Taylor, who will serve as the agency’s first African-American head, replaces Gov. Tony Evers at the helm of the Department of Public Instruction, a role she’ll hold through the remainder of Evers’ third DPI term, which ends in April 2021.
Department of Public Instruction Secretary Carolyn Stanford Taylor
61 years old, born in Marks, Miss.
Served as assistant state superintendent for the Department of Public Instruction’s Division for Learning Support for 17 years, beginning in 2001. Previously worked as a classroom teacher and principal in the Madison Metropolitan School District.
Graduated from UW-Madison, earning a degree in elementary education.
Married with five adult children: three boys and two girls. One still lives in the state; she serves as the principal of Mendota Elementary School in Madison. The other four are spread out. One works with the criminal justice system in Beaumont, Texas. Two are in Nashville, Tenn., where one works as a counselor and the other is in the private sector. The last works a private sector job Memphis, Tenn. Husband has been retired for eight years. He previously worked as a senior marketing representative for BASF, a German company.
Favorite non-work interests?
“Church takes up a lot of my time outside of work. But my major interest would be reading and bowling. The last book I read was ‘The Hate You Give.’”
Why the interest in being in the Evers administration?
“The history goes back a little bit farther than that. I came on board in the Burmaster administration. When (Elizabeth Burmaster) was elected to state superintendent, she asked if I would join her team, so I’ve been at this agency since 2001. Tony was her deputy, so he and I have worked together the entirety of that time. It was an opportunity to effect change at the state level. My background is in education, so I taught school for 10 years, became a principal, did that for 11 years and at each move I had an opportunity to touch lives, to change the trajectory of kids. And then at some point you start to look at the policies that are coming down to schools. And you want to have a voice there, you want to be represented in that policy-making body, so this was a great opportunity to have a statewide view and step outside of the isolated environment of just Madison schools because that’s where I worked 21 years, was with Madison. So I get to see the state perspective.”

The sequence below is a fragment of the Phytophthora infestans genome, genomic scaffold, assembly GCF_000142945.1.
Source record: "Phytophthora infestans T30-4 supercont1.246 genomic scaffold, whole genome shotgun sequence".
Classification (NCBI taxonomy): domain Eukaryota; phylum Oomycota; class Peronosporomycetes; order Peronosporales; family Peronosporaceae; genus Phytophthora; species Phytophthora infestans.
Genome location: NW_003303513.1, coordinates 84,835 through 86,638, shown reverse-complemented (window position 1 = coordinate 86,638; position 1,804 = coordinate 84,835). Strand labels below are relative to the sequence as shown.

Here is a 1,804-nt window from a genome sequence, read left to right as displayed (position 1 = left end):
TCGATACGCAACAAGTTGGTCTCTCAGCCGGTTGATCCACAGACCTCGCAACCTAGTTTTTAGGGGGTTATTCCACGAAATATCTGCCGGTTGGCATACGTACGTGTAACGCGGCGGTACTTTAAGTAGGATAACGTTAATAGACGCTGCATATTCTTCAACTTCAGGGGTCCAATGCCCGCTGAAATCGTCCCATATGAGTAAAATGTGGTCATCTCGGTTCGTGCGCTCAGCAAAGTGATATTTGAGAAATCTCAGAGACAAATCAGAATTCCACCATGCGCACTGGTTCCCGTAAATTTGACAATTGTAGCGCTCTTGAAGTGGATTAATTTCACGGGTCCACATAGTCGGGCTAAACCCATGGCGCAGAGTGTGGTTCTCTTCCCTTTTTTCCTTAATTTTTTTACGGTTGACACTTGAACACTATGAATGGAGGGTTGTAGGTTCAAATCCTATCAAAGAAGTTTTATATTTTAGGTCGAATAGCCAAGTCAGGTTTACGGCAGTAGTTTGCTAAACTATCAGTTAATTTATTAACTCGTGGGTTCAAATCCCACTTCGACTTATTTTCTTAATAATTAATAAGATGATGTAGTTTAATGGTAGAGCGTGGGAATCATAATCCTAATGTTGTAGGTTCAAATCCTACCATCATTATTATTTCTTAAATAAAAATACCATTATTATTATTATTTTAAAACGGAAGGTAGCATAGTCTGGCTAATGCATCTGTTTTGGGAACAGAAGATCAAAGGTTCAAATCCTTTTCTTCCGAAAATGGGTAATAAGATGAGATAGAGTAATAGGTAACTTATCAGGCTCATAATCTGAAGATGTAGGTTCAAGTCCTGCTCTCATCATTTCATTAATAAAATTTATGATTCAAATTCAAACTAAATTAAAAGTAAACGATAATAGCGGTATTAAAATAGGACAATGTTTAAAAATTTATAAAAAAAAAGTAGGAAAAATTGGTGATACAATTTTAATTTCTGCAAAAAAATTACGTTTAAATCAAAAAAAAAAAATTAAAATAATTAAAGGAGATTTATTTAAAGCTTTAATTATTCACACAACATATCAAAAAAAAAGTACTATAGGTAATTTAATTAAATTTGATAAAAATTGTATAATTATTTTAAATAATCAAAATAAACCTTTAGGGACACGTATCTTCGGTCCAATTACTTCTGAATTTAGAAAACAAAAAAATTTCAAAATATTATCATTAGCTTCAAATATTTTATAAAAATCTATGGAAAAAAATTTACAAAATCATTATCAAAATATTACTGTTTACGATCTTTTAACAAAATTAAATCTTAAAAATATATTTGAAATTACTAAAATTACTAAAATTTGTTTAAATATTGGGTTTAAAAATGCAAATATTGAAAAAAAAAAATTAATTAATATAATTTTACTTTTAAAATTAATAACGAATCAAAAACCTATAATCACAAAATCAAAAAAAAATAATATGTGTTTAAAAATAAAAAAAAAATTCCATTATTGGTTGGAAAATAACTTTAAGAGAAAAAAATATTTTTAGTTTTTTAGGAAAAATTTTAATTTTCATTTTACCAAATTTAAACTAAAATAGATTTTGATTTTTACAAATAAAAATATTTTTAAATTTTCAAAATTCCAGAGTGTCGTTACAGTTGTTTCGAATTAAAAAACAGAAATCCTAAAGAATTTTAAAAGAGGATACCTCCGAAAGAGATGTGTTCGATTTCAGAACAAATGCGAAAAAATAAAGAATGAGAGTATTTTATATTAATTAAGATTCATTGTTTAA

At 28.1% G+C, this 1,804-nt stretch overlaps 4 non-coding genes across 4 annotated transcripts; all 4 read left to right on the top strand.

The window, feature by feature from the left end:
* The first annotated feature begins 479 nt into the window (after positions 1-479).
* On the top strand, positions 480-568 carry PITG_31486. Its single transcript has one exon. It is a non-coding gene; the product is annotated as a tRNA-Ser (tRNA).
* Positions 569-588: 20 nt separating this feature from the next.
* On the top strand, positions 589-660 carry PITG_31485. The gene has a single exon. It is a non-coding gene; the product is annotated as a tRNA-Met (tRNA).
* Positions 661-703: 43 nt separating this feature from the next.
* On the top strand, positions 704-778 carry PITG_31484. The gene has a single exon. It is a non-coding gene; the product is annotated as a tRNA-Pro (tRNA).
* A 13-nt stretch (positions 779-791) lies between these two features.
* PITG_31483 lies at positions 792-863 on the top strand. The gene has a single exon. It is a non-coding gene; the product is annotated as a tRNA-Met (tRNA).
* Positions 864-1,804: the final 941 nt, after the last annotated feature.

What are your priorities for the agency under your leadership? What should the agency be doing differently?
“We will continue with our equity agenda on closing gaps to access, opportunity, achievement … The equity agenda was part of Tony’ s agenda, but I was also involved in setting that agenda so that’s why it’s near and dear to my heart that we stay the course. … One (budget item) in particular that I’m very, very passionate about is making sure that we’re looking at our youngest learners and preparing them for school, because we know that many of our kids are in environments that are not in regulated environments or licensed environments and that’s through no fault of the parents, they do what they need to do to put their kids in the safest environments they can afford. We find that many of our youngest learners are coming with language, social, emotional competency kind of deficits, and so we want to change that. We’re talking about doing full day, 4-K kindergarten, and also looking at 3-K in some of our largest urban districts. So I’ll be looking forward to working with the Department of Children and Families and Health and Human Services and others who are working towards that agenda.”
What’s the best advice you’ve received since getting the job? Worst advice?
“I think the best advice is to look at this as an opportunity, which i do. We know that with Tony in the governor’s office and Tony having been in this position that we are well-positioned to work collaboratively. So I’m looking forward to that, that we’ll have greater collaboration between our agency and other state agencies as well as with the Legislature, because I think Tony has mentioned in a number of arenas that he is interested in working across the aisle. And I know from all of the years that I’ve worked with Tony, he is very genuine when he says that. So I’m looking forward to that. Things that might be a challenge or a barrier to someone else I’m looking at as an opportunity. We’ve got a great team of folks here at the department — very bright, intelligent, passionate people, and those folks are just excited to do something that’s going to change things for our kids and our communities.”
Anything else to add?
“I guess one of the things that I would like to have people know about me is that I came from the South, the segregated South, where schools were segregated up until my fifth grade year, when I attended an integrated school. And having had those experiences, having the opportunity to compare those two environments, and for me I think what has made the difference is having those caring, nurturing adults in my life who saw me as capable. They saw talent, skill in me that perhaps I did not see at that time. And those people made a difference in my life. And that’s what I want to do for others.”